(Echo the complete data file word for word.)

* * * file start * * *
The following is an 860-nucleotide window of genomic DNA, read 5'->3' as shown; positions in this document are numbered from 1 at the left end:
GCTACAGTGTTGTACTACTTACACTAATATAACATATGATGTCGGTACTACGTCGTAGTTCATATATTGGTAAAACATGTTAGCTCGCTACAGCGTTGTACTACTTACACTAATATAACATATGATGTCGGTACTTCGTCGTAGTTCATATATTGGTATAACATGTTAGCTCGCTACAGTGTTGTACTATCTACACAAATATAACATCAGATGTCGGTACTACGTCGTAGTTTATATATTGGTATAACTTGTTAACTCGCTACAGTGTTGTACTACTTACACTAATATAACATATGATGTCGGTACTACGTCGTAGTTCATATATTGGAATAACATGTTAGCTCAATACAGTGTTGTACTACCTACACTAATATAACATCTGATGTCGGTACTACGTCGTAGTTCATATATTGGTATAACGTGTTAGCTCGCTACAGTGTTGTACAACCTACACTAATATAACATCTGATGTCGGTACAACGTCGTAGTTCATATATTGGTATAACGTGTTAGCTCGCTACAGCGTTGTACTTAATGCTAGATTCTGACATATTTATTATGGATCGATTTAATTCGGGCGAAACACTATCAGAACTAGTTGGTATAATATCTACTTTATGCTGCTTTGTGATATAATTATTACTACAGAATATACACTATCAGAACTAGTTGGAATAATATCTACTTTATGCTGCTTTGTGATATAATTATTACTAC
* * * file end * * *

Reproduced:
The following is an 860-nucleotide window of genomic DNA, read 5'->3' as shown; positions in this document are numbered from 1 at the left end:
GCTACAGTGTTGTACTACTTACACTAATATAACATATGATGTCGGTACTACGTCGTAGTTCATATATTGGTAAAACATGTTAGCTCGCTACAGCGTTGTACTACTTACACTAATATAACATATGATGTCGGTACTTCGTCGTAGTTCATATATTGGTATAACATGTTAGCTCGCTACAGTGTTGTACTATCTACACAAATATAACATCAGATGTCGGTACTACGTCGTAGTTTATATATTGGTATAACTTGTTAACTCGCTACAGTGTTGTACTACTTACACTAATATAACATATGATGTCGGTACTACGTCGTAGTTCATATATTGGAATAACATGTTAGCTCAATACAGTGTTGTACTACCTACACTAATATAACATCTGATGTCGGTACTACGTCGTAGTTCATATATTGGTATAACGTGTTAGCTCGCTACAGTGTTGTACAACCTACACTAATATAACATCTGATGTCGGTACAACGTCGTAGTTCATATATTGGTATAACGTGTTAGCTCGCTACAGCGTTGTACTTAATGCTAGATTCTGACATATTTATTATGGATCGATTTAATTCGGGCGAAACACTATCAGAACTAGTTGGTATAATATCTACTTTATGCTGCTTTGTGATATAATTATTACTACAGAATATACACTATCAGAACTAGTTGGAATAATATCTACTTTATGCTGCTTTGTGATATAATTATTACTAC